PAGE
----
Main content area

Comparison of Cubic-Plus-Association and Perturbed-Chain Statistical Associating Fluid Theory Methods for Modeling Asphaltene Phase Behavior and Pressure–Volume–Temperature Properties

AlHammadi, Ali A., Vargas, Francisco M., Chapman, Walter G.
Energy & Fuels 2015 v.29 no.5 pp. 2864-2875
chemical structure, equations, industry, models, oils, petroleum, prediction, temperature, thermodynamics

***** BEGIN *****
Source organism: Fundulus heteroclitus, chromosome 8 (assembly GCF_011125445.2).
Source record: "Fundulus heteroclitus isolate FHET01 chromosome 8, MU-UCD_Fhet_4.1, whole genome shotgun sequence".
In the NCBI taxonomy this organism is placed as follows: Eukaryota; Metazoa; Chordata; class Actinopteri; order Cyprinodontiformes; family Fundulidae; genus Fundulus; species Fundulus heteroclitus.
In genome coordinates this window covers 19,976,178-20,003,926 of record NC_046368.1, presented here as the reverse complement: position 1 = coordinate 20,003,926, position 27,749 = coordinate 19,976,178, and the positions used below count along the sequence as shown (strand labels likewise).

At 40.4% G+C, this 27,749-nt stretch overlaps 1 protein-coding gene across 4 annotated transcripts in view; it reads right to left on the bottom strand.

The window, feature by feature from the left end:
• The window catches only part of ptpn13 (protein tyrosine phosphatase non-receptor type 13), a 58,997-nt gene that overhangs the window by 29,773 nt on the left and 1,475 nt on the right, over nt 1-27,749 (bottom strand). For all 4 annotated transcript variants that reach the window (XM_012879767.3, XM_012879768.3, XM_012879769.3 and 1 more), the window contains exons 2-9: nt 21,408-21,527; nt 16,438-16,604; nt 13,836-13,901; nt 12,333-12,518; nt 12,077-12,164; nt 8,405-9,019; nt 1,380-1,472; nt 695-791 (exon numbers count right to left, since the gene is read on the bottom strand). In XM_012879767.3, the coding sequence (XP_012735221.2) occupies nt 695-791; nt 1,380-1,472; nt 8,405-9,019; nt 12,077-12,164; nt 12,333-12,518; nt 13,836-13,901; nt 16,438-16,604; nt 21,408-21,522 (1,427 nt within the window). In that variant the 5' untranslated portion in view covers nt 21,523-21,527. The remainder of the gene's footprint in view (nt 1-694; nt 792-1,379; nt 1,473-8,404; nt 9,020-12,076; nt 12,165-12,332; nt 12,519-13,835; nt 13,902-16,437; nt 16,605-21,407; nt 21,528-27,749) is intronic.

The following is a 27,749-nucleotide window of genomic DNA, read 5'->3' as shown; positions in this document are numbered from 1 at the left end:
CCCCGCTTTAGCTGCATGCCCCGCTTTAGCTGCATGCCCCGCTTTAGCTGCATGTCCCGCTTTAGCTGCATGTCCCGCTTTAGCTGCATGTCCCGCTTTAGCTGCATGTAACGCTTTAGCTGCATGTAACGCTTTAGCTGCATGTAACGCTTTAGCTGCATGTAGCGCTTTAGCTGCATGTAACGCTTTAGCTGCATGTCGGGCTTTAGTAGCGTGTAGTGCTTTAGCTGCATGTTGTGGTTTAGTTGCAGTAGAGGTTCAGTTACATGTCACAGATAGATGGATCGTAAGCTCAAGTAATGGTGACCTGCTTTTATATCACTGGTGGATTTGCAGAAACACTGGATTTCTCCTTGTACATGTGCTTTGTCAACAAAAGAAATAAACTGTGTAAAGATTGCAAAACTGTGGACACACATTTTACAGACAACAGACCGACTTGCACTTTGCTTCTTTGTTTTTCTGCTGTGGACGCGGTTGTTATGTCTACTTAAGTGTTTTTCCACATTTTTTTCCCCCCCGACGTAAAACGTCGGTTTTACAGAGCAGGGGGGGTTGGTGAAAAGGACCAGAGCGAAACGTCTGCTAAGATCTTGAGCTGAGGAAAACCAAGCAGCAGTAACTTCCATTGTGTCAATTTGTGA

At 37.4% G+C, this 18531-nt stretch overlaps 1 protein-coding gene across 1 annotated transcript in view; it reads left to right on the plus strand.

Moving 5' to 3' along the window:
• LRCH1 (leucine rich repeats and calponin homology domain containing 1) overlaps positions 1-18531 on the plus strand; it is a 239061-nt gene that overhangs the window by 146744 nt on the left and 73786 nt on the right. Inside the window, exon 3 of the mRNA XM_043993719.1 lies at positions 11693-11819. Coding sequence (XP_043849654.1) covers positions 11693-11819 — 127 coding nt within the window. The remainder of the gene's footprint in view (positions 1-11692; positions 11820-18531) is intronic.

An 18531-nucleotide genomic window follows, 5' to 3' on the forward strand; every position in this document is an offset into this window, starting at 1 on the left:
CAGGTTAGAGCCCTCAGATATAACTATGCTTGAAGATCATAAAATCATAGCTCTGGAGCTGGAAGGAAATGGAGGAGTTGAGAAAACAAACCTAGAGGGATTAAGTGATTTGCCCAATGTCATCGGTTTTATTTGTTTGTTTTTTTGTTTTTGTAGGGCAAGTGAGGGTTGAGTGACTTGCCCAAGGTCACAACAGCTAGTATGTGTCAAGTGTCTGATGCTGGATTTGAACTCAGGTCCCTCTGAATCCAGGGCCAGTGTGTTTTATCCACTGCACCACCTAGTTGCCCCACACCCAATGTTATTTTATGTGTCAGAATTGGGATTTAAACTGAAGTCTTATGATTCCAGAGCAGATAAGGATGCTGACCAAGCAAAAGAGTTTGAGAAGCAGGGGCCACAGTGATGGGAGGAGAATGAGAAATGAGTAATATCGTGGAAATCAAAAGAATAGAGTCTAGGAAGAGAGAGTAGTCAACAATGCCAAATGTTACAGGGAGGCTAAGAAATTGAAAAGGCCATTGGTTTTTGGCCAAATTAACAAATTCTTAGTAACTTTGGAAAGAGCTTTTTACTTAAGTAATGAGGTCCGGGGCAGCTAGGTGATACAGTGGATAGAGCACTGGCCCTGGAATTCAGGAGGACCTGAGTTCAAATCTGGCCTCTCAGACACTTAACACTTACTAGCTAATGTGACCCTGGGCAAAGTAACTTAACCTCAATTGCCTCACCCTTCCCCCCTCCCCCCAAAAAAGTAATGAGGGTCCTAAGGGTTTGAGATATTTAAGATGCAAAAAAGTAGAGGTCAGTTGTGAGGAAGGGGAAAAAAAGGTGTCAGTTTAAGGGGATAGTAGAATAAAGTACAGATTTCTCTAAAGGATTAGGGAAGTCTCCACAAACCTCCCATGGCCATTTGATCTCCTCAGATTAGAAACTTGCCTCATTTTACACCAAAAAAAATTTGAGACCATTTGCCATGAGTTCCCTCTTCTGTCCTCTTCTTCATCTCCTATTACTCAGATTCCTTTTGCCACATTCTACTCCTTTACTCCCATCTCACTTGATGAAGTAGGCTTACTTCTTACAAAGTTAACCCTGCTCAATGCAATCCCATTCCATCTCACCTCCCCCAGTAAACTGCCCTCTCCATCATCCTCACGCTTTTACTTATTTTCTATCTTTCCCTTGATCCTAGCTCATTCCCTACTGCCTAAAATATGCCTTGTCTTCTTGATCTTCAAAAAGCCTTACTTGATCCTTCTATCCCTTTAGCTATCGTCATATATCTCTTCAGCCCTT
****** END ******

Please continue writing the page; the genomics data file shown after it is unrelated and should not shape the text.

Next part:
The tendency of asphaltene, the heaviest and most polarizable component of crude oil, to deposit and block wellbores and pipelines can potentially lead to production loss and significant cost of remediation. Asphaltenes constitute a particular interest in oil production because of the lack of understanding of their molecular structure and the mechanisms by which they precipitate and deposit. Because prevention is far less expensive than removal, a better understanding of asphaltene precipitation and deposition phenomena is of great importance for the oil industry. Precipitation, which is a necessary but not sufficient condition for deposition, requires accurate modeling of asphaltene phase behavior with respect to variations in the temperature, pressure, and composition. Over the past decade, cubic-plus-association (CPA) and perturbed-chain statistical associating fluid theory (PC-SAFT) equations of state (EOSs) have been proposed for modeling complex systems, such as asphaltenic crude oils. In this work, a comparison between CPA and PC-SAFT EOSs is presented to illustrate their potential and limitations on the prediction of asphaltene phase behavior and pressure–volume–temperature (PVT) properties of crude oils over a range of pressures and temperatures. With an optimized characterization, both EOSs are able to give acceptable predictions of the phase behavior and asphaltene precipitation tendency. However, PC-SAFT is superior in the prediction of derivative thermodynamic properties, especially at high pressures.